it or not, I spent that whole weekend checking my links
regularly and then trying to get in touch with this
so-called "service" provider (I use the term "service"
advisedly here).

Well, my links didn't work for that entire weekend. At the
time, I did some research through my ISP that put me in
touch with the gateway site for my service provider. When
I contacted the gateway company by telephone, they advised
me that my service provider's servers were dropping all
connections and nobody there was responding!

It just so happens that that particular service provider
prominently advertises "24/7" support service in all of
their marketing copy! Well, I'm sad to report that not once
that weekend did anyone at that company ever respond to
one of my many e-mails or phone calls. It appears they all
took the weekend off and crossed their fingers that
problems wouldn't occur. Unfortunately for their customers,
problems did occur. So, effectively, my two sites were shut
down for an entire long weekend because of that problem.
There went another 5 to 10 sales!

To add insult to injury, these people never once contacted
me the following week to apologize for the inconvenience
and loss of business they might have caused me (as well as
to thousands of others, presumably).

Lost Weekdays. Lost Sales.

A couple of months ago, the links to my "big name" payment
processing company stopped working for an extended period
of time. I found out later that they had experienced a
major power outage that shut down their entire network.
They were out of commission for somewhere between 12 and
20 hours. Apparently, they did not (do not?) have a backup
power source in case of such an interruption! Duhhh, this
is the year 2002 isn't it?

This is a major online payment processor I'm talking about
here folks. Shouldn't such back-up be standard for a major
payment processor? The implications of this for the small
online business person were enormous of course: during that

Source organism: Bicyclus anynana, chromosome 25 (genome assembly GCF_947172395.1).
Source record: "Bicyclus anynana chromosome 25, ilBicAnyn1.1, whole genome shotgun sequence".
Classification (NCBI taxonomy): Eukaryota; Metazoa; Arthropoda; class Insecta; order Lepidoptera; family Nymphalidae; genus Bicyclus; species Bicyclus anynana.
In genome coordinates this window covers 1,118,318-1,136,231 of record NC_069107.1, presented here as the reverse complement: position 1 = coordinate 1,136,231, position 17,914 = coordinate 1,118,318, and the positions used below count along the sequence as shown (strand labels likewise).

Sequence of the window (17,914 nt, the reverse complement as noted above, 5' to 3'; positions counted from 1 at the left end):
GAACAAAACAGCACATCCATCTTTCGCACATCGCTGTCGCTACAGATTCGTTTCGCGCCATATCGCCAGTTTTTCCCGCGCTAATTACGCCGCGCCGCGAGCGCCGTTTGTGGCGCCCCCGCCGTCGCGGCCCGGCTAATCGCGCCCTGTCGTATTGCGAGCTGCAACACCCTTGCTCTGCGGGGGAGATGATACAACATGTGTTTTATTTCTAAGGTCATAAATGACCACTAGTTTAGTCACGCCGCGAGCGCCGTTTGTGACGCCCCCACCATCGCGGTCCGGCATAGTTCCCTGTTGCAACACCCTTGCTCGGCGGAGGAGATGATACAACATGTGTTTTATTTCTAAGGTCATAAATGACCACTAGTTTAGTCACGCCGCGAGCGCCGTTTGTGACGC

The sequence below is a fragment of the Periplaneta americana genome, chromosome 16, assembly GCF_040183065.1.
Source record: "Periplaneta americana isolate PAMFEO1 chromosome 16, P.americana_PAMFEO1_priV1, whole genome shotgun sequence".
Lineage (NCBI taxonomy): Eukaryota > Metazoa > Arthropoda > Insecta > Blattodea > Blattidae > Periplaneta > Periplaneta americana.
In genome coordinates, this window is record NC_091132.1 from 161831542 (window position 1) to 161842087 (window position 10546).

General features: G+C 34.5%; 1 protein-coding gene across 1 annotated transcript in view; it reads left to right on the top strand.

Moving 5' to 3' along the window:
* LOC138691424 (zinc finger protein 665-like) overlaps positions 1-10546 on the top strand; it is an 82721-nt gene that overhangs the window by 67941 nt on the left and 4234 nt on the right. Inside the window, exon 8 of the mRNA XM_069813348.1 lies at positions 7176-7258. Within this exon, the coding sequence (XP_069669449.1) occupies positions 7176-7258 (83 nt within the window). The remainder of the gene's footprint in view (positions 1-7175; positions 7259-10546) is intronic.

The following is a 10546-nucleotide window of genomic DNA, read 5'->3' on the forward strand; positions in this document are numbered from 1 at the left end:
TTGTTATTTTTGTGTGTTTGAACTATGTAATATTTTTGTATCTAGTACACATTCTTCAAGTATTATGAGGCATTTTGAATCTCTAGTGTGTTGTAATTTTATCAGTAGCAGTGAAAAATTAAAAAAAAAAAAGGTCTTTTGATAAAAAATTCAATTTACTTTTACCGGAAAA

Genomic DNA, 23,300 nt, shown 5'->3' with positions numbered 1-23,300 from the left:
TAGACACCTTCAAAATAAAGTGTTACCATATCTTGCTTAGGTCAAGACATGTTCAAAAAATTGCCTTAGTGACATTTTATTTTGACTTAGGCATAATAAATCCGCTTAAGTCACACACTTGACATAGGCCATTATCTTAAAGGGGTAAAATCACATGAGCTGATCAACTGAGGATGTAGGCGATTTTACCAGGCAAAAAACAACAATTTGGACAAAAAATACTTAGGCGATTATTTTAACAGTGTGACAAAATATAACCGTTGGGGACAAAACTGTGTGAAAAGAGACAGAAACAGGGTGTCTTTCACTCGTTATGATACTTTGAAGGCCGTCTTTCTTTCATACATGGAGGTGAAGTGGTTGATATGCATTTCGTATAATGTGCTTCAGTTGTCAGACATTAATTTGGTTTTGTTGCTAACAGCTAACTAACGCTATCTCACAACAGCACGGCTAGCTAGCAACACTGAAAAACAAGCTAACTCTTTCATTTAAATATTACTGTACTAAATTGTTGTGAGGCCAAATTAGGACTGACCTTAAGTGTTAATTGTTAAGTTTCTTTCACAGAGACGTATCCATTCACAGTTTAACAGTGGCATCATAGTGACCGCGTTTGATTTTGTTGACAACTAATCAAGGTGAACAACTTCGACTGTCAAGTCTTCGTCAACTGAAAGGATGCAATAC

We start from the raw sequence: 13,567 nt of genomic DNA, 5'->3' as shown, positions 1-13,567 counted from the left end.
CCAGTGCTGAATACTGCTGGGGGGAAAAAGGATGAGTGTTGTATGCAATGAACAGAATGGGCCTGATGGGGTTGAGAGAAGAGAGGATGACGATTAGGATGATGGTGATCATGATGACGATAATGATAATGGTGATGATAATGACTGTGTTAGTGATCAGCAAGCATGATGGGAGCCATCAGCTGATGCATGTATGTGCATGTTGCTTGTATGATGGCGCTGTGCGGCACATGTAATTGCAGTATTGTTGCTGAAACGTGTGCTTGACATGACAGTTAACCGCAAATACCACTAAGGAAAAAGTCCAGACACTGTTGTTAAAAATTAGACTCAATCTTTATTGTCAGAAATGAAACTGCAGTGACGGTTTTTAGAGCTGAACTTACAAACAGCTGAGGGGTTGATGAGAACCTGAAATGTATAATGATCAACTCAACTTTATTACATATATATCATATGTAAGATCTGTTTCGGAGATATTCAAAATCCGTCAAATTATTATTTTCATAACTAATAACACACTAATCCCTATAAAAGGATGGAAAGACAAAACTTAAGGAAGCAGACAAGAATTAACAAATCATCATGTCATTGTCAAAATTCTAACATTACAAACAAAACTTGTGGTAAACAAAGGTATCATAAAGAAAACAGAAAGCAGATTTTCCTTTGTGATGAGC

period, literally tens of thousands of dollars in sales
were lost by thousands of that service provider's customers!

At least three more examples of such shoddy third party
service provider incidents that occurred over the past year
come to mind as a write this. But alas, I'm out of space.

Bottom Line. Don't Accept It.

If you use third party services for anything like link
tracking or payment processing, don't assume that things
are always running along smoothly on "automatic pilot" as
some of the Internet gurus would lead you to believe.

Be constantly vigilant, and when you discover a problem,
sound the alarm right away, and don't let your "service"
provider off the hook until the problem is fixed.

If you get any kind of "run-around" at all, head for the
major message boards and discussion forums. That should get
them to take you a bit more seriously in a hurry.

Finally, whatever you do, DO NOT accept the type of third
party service breakdowns that I describe above. They
wouldn't be acceptable in offline business, so why should
we accept them online?

About the Author
Shaun Fawcett is Webmaster of and
author of the eBooks "Instant Home Writing Kit" and "Instant
Recommendation Letter Kit". His popular FREE e-mail course
"Tips and Tricks For Writing Success" offers tips on all
types of home and business writing. Sign-up for FREE at: